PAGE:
Nimbula is an Infrastructure as a Service (IaaS) software stack analogous in its target market and its business model to commercial software like vCloud. It sits alongside a number of open source software products like Eucalyptus, Cloud.com (Citrix) and OpenStac k(Rackspace et al.) as well as the Amazon Web Service, and other hosted services.
Nimbula is a relatively-late entrant to the market, and is in some sense a second-attempt at IaaS, since it was developed by a lot of the original team that built AWS. It is a venture-backed statrup with a significant funding base, and is quite early in its adoption curve. There is a free version (limited to 40 cores) but this is not an Open Source product.
Continue reading Nimbula 1.5 delivers federated IaaS
On 9/22 was held the Virtualization Security Podcast featuring Anil Karmel, Solutions Architect at Los Alamos National Library (LANL), to discuss their implementation of secure multi-tenant Cloud. LANL makes extensive use of the entire VMware product suite from vCloud Director down to the vShield components to implement their SMT cloud. They have also added into their cloud their own intellectual property to improve overall cloud security. It was a very interesting conversation about the state of SMT today. Continue reading State of Secure Multitenancy Today
Over the last few months, we have identified a trend towards “diversity” in the PaaS provider marketplace. Platform as a Service has become Platforms as a Service, the providers are offering multiple choices at each layer of the platform infrastructure, and seeing their role as automating the provisioning of properly configured instances as required at each layer of the stack.
On Aug 2nd, there was another entrant to this “diverse” PaaS provider marketplace called Cumulogic, a startup with a PaaS cloud positioned alongside Red Hat OpenShift and VMware CloudFoundry that we identified earlier. Continue reading Cumulogic Launches Highly Diverse PaaS Cloud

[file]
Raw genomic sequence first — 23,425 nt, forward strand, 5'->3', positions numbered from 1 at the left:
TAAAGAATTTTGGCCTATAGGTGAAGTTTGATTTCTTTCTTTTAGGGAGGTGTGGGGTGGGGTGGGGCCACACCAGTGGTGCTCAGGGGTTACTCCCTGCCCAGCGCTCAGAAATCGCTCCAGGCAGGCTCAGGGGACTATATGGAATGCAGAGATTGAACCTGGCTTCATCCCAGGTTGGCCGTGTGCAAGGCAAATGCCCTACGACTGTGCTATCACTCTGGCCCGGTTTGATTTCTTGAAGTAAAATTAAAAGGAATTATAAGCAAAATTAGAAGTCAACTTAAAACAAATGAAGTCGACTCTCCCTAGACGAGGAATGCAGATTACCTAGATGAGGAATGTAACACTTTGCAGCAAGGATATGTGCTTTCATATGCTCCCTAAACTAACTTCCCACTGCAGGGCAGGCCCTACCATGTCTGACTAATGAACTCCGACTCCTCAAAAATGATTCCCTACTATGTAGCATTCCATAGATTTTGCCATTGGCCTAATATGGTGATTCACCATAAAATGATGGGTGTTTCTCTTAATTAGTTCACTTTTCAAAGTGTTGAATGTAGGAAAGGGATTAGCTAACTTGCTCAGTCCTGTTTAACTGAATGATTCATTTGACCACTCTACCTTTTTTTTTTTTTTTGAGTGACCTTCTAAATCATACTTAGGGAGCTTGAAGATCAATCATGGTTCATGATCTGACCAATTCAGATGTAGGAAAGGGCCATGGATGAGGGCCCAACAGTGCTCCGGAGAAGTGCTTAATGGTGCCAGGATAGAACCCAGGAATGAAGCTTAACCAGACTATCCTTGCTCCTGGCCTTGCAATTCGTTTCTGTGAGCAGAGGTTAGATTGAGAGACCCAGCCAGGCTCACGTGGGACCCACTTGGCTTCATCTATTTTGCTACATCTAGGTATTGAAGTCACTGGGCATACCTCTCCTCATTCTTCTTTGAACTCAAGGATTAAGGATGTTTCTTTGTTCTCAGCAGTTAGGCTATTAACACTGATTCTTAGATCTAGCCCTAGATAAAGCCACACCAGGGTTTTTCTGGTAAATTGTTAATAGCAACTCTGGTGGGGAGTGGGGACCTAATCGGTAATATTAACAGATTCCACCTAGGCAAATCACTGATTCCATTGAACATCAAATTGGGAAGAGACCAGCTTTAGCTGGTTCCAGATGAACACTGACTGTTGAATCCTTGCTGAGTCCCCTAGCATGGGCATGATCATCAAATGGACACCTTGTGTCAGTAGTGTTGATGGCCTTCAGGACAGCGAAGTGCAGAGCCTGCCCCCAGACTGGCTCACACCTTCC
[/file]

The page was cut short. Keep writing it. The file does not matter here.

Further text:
As mentioned in a couple of recent posts, I have been building a prototype application using Open Source technologies that I plan to install on a number of available PaaS cloud platforms. The application is written in Groovy (with some bits in Java) and built on the Grails framework. The choice to go with this set of technologies is documented in Why would a Developer choose VMware? and my experiences leveraging the Open Source ecosystem around Groovy/Grails is outlined in VMware’s SpringSource Ecosystem
We’ve touched on Red Hat’s Cloud strategy in a number of posts. To summarize they’re trying to play at all levels in the stack, from IAAS and PaaS through to hypervisor and of course operating system. All layers are open, and as you get further down the stack towards virtualization they are pushing KVM but they are clear that they have to co-exist with Microsoft and VMware. In the IaaS layer they have DeltaCloud, which is nominally open but is really a Red Hat product with an open veneer. In the PaaS layer they have a stack of really good middleware from JBoss, and an openness to a whole bunch of Java/JVM and non-JVM languages. They’re punting this out to the world as OpenShift.
So far, although there are nuances that differ from other vendors, the main conclusion is that each individual layer is comparable to offerings from competitors. However, there is one layer that sets Red Hat apart from competitive offerings, known as MRG – Messaging Realtime and Grid, pronounced “Merge”. If you’re wondering what this is, it seems also that some of are bits of Red Hat’s marketing department that haven’t got a clue either because the market positioning is a bit vague. Continue reading Red Hat releases MRG 2.0 – messaging for the cloud.
Microsoft is making changes to its licensing policies to provide enterprise customers with a fast track to the cloud. The changes dubbed “License Mobility” announced at the Microsoft Hosting Summit in March this year,will move will allow customers with Software Assurance to move their applications to a cloud services provider without paying a premium for the added flexibility this will bring.
The changes which are due to take effect on July 1 this year should benefit Microsoft, its customers, and cloud service providers equally. Continue reading Microsoft relaxes licensing rules to elevate its customers to the cloud